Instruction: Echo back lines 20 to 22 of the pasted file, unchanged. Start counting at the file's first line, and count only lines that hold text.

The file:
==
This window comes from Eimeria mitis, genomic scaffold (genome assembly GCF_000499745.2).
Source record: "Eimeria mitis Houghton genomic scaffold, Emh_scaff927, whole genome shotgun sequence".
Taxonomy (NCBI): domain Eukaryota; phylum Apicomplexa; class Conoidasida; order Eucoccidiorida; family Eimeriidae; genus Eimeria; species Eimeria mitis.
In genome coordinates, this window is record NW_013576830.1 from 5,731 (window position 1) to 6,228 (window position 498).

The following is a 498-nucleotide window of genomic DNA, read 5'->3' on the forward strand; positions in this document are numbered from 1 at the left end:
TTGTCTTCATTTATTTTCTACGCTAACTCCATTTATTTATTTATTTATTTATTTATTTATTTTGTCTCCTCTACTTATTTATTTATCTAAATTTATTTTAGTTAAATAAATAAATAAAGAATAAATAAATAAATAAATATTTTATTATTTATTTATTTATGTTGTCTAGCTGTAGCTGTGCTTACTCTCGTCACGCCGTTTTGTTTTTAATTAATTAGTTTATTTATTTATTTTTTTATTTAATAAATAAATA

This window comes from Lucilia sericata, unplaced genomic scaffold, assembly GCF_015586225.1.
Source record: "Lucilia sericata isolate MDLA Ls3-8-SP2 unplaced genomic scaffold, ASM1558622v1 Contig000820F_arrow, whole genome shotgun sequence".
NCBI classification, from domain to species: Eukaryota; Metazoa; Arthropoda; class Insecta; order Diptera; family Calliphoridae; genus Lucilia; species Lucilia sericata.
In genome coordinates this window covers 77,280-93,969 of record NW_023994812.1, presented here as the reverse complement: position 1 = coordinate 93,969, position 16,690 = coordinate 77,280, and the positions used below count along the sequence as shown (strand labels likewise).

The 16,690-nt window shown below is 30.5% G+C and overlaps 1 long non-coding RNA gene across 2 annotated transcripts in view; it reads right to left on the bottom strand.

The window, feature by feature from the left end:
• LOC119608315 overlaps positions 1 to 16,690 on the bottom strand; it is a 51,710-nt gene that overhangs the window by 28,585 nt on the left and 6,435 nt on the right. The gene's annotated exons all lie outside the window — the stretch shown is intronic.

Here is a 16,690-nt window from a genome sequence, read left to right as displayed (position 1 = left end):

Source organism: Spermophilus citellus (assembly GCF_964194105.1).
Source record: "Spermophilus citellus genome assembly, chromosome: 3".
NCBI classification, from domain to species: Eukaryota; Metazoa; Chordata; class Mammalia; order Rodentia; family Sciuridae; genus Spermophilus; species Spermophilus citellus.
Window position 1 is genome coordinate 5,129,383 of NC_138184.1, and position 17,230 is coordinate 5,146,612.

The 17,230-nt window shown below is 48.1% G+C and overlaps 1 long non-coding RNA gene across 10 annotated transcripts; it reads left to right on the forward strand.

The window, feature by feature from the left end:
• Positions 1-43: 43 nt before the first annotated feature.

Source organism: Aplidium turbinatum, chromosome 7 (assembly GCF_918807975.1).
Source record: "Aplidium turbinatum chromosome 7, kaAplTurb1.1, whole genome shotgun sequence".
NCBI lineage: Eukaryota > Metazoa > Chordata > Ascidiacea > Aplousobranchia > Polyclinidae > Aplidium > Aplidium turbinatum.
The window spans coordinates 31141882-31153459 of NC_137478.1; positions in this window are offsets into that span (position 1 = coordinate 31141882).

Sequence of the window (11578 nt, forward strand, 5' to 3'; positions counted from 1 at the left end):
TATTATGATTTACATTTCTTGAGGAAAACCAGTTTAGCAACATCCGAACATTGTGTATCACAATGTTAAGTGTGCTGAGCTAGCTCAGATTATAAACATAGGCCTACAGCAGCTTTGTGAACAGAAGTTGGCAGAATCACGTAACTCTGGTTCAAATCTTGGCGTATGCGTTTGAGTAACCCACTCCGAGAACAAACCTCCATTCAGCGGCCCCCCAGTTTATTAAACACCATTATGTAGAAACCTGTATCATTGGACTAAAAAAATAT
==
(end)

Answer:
The window, feature by feature from the left end:
• Positions 1-43: 43 nt before the first annotated feature.

Source organism: Aplidium turbinatum, chromosome 7 (assembly GCF_918807975.1).